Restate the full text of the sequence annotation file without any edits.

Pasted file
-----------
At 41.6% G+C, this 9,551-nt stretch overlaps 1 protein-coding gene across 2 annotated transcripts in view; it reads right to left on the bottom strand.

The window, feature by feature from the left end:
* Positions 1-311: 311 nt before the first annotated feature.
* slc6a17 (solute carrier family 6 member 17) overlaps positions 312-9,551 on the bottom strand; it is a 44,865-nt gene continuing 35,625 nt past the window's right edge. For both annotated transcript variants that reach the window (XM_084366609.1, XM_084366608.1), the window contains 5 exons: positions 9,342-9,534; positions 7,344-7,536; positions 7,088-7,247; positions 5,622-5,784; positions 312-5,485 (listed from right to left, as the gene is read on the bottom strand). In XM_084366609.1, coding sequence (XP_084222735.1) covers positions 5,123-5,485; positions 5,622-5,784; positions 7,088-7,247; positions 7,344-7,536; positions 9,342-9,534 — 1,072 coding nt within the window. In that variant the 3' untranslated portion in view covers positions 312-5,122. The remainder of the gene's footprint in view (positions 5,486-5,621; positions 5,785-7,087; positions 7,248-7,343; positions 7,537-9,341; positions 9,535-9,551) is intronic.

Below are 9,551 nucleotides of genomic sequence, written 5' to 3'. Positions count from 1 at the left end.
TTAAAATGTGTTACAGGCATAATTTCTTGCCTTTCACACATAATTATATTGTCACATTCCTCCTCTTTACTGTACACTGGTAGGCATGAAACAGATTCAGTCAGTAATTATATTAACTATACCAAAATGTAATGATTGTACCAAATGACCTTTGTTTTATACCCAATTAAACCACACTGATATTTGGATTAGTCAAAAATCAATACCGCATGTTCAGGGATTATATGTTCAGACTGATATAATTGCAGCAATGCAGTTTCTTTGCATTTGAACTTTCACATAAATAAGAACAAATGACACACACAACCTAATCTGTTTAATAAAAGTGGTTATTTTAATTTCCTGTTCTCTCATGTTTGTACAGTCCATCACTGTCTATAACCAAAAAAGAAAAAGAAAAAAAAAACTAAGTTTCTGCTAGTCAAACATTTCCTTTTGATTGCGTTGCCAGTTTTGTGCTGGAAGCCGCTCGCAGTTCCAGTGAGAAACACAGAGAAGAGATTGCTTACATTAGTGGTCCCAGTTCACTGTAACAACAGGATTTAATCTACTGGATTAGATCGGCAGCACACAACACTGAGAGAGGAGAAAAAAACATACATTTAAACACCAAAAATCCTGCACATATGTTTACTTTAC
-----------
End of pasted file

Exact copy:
At 41.6% G+C, this 9,551-nt stretch overlaps 1 protein-coding gene across 2 annotated transcripts in view; it reads right to left on the bottom strand.

The window, feature by feature from the left end:
* Positions 1-311: 311 nt before the first annotated feature.
* slc6a17 (solute carrier family 6 member 17) overlaps positions 312-9,551 on the bottom strand; it is a 44,865-nt gene continuing 35,625 nt past the window's right edge. For both annotated transcript variants that reach the window (XM_084366609.1, XM_084366608.1), the window contains 5 exons: positions 9,342-9,534; positions 7,344-7,536; positions 7,088-7,247; positions 5,622-5,784; positions 312-5,485 (listed from right to left, as the gene is read on the bottom strand). In XM_084366609.1, coding sequence (XP_084222735.1) covers positions 5,123-5,485; positions 5,622-5,784; positions 7,088-7,247; positions 7,344-7,536; positions 9,342-9,534 — 1,072 coding nt within the window. In that variant the 3' untranslated portion in view covers positions 312-5,122. The remainder of the gene's footprint in view (positions 5,486-5,621; positions 5,785-7,087; positions 7,248-7,343; positions 7,537-9,341; positions 9,535-9,551) is intronic.

Below are 9,551 nucleotides of genomic sequence, written 5' to 3'. Positions count from 1 at the left end.
TTAAAATGTGTTACAGGCATAATTTCTTGCCTTTCACACATAATTATATTGTCACATTCCTCCTCTTTACTGTACACTGGTAGGCATGAAACAGATTCAGTCAGTAATTATATTAACTATACCAAAATGTAATGATTGTACCAAATGACCTTTGTTTTATACCCAATTAAACCACACTGATATTTGGATTAGTCAAAAATCAATACCGCATGTTCAGGGATTATATGTTCAGACTGATATAATTGCAGCAATGCAGTTTCTTTGCATTTGAACTTTCACATAAATAAGAACAAATGACACACACAACCTAATCTGTTTAATAAAAGTGGTTATTTTAATTTCCTGTTCTCTCATGTTTGTACAGTCCATCACTGTCTATAACCAAAAAAGAAAAAGAAAAAAAAAACTAAGTTTCTGCTAGTCAAACATTTCCTTTTGATTGCGTTGCCAGTTTTGTGCTGGAAGCCGCTCGCAGTTCCAGTGAGAAACACAGAGAAGAGATTGCTTACATTAGTGGTCCCAGTTCACTGTAACAACAGGATTTAATCTACTGGATTAGATCGGCAGCACACAACACTGAGAGAGGAGAAAAAAACATACATTTAAACACCAAAAATCCTGCACATATGTTTACTTTAC